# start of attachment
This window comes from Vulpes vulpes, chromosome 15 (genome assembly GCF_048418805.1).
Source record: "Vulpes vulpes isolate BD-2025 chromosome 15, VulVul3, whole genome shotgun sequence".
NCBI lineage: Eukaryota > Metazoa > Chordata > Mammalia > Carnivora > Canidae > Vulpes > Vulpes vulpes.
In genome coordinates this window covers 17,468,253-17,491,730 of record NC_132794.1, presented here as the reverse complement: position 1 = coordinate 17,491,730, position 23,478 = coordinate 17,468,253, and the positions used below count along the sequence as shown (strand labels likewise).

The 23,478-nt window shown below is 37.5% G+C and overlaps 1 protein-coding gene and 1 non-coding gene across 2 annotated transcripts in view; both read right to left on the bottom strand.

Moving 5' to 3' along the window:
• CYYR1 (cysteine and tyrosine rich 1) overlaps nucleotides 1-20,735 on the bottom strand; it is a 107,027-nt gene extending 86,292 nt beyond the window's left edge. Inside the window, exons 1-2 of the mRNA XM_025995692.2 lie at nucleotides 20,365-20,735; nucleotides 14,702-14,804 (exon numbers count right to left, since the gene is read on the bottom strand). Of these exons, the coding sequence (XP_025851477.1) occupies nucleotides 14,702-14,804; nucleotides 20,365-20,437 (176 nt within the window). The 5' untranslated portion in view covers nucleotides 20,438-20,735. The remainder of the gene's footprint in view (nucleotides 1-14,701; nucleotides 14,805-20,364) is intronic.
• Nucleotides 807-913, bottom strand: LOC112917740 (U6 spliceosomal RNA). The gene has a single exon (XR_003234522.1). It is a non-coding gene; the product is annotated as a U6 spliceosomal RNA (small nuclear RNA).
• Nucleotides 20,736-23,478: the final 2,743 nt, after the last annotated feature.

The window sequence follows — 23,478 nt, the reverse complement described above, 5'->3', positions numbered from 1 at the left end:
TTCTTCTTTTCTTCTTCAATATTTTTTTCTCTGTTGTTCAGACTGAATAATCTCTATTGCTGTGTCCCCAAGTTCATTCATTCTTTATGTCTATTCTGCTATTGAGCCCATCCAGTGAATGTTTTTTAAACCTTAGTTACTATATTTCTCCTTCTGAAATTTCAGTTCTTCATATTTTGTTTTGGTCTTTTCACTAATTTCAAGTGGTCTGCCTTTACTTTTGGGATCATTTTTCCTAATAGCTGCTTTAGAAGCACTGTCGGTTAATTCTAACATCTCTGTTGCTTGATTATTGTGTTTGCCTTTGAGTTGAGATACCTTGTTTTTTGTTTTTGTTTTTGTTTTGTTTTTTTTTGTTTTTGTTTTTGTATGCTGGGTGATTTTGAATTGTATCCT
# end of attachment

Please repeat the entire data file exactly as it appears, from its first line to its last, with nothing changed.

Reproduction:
This window comes from Vulpes vulpes, chromosome 15 (genome assembly GCF_048418805.1).
Source record: "Vulpes vulpes isolate BD-2025 chromosome 15, VulVul3, whole genome shotgun sequence".
NCBI lineage: Eukaryota > Metazoa > Chordata > Mammalia > Carnivora > Canidae > Vulpes > Vulpes vulpes.
In genome coordinates this window covers 17,468,253-17,491,730 of record NC_132794.1, presented here as the reverse complement: position 1 = coordinate 17,491,730, position 23,478 = coordinate 17,468,253, and the positions used below count along the sequence as shown (strand labels likewise).

The 23,478-nt window shown below is 37.5% G+C and overlaps 1 protein-coding gene and 1 non-coding gene across 2 annotated transcripts in view; both read right to left on the bottom strand.

Moving 5' to 3' along the window:
• CYYR1 (cysteine and tyrosine rich 1) overlaps nucleotides 1-20,735 on the bottom strand; it is a 107,027-nt gene extending 86,292 nt beyond the window's left edge. Inside the window, exons 1-2 of the mRNA XM_025995692.2 lie at nucleotides 20,365-20,735; nucleotides 14,702-14,804 (exon numbers count right to left, since the gene is read on the bottom strand). Of these exons, the coding sequence (XP_025851477.1) occupies nucleotides 14,702-14,804; nucleotides 20,365-20,437 (176 nt within the window). The 5' untranslated portion in view covers nucleotides 20,438-20,735. The remainder of the gene's footprint in view (nucleotides 1-14,701; nucleotides 14,805-20,364) is intronic.
• Nucleotides 807-913, bottom strand: LOC112917740 (U6 spliceosomal RNA). The gene has a single exon (XR_003234522.1). It is a non-coding gene; the product is annotated as a U6 spliceosomal RNA (small nuclear RNA).
• Nucleotides 20,736-23,478: the final 2,743 nt, after the last annotated feature.

The window sequence follows — 23,478 nt, the reverse complement described above, 5'->3', positions numbered from 1 at the left end:
TTCTTCTTTTCTTCTTCAATATTTTTTTCTCTGTTGTTCAGACTGAATAATCTCTATTGCTGTGTCCCCAAGTTCATTCATTCTTTATGTCTATTCTGCTATTGAGCCCATCCAGTGAATGTTTTTTAAACCTTAGTTACTATATTTCTCCTTCTGAAATTTCAGTTCTTCATATTTTGTTTTGGTCTTTTCACTAATTTCAAGTGGTCTGCCTTTACTTTTGGGATCATTTTTCCTAATAGCTGCTTTAGAAGCACTGTCGGTTAATTCTAACATCTCTGTTGCTTGATTATTGTGTTTGCCTTTGAGTTGAGATACCTTGTTTTTTGTTTTTGTTTTTGTTTTGTTTTTTTTTGTTTTTGTTTTTGTATGCTGGGTGATTTTGAATTGTATCCT